Hungary & Ukraine inaugurate orphanage amid concerns
The first ladies of Hungary and Ukraine have inaugurated a rehabilitation center for orphans, backed by the Catholic Church, in a Ukrainian village as part of broader efforts to improve the lives of those sometimes referred to as "Ukraine's forgotten children."
Anita Herczegh, the wife of Hungarian President Janos Ader, and Ukrainian First Lady Marina Poroshenko came to the St. Michael Center in Rativci with a mission: They want to ensure that orphans in what is Ukraine's Transcarpathia region can grow up in family homes at a time when Ukraine faces war and hardship.
Both first ladies greeted participants in a charity run that left Hungary's capital Budapest on June 4 to raise money for the Center in Rativci.
The St. Michael Centre is raising 35 children in family homes within the facility which was commissioned by the bishop of the Roman Catholic Diocese of Munkachevo in 2005.
The Hungarian government supports the construction of the family houses and the rehabilitation center with some 70 million forints (218,000 euro). And, First Lady Herczegh said her husband's office would give thousands more for the purchase of equipment.
It comes amid concerns among Christian aid workers about the plight of orphans. They estimate that about 750 institutions are housing at least some 106,000 children in Ukraine, many of whom abused or abandoned by their parents and placed in the care of others.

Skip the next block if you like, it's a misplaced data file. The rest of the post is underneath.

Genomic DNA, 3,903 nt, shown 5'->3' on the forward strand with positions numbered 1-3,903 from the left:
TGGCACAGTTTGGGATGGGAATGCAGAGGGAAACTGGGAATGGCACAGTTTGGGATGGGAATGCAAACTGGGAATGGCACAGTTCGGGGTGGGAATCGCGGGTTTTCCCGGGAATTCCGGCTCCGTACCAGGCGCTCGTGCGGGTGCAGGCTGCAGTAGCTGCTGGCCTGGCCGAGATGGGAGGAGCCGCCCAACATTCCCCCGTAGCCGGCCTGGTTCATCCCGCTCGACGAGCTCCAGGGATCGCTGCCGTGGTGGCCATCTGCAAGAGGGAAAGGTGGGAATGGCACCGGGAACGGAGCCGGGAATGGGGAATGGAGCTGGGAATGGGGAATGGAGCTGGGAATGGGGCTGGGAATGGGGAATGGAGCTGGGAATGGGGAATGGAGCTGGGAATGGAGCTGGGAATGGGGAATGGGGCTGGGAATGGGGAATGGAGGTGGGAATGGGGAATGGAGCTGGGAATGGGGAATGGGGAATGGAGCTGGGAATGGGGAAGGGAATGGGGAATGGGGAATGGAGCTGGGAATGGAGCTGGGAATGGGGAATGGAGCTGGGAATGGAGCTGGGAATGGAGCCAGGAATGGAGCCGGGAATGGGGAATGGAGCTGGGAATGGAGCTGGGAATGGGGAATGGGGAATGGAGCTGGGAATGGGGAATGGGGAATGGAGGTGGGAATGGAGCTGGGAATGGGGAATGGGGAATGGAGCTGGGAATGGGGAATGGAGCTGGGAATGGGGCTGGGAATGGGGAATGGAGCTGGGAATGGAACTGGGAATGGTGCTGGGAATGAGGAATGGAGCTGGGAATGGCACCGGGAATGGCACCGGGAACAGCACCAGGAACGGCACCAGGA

Many also became orphans because of an ongoing war between pro-Russian separatists and Ukrainian forces in eastern Ukraine where the conflict has killed more than 10,000 people.
Additionally, Christian aid workers say that every three days an orphan with a disability dies, usually, because they don’t get the necessary medical attention.
Oksana Savka is among those hoping to change that. She is a Christian who gives oversight and direction to prepare and motivate Christian families to foster and adopt orphans in Ukraine. "There are [more than] 100,000 orphans in our country," said Savka, who is supported by the European Christian Mission (ECM) group.
"State-run orphanages are divided by age which means that siblings are separated. The statics say that 70 percent of them end up in crime, 50 percent of girls become prostitutes, and 30 percent of these children commit suicide," she noted.
"I believe this is our responsibility as Christian to change these statistics, " added Savka, who helped to place 500 children in "130 Christian homes".
But there is a long way to go. In Ukraine, an orphanage, known as an Internat, is often still a mixed boarding school for orphans and children from families living in poverty. Critics say it is often a catch-all for children of every background and need.
Christian aid workers hope that more individual attention and Christian love will change attitudes in this former Soviet nation.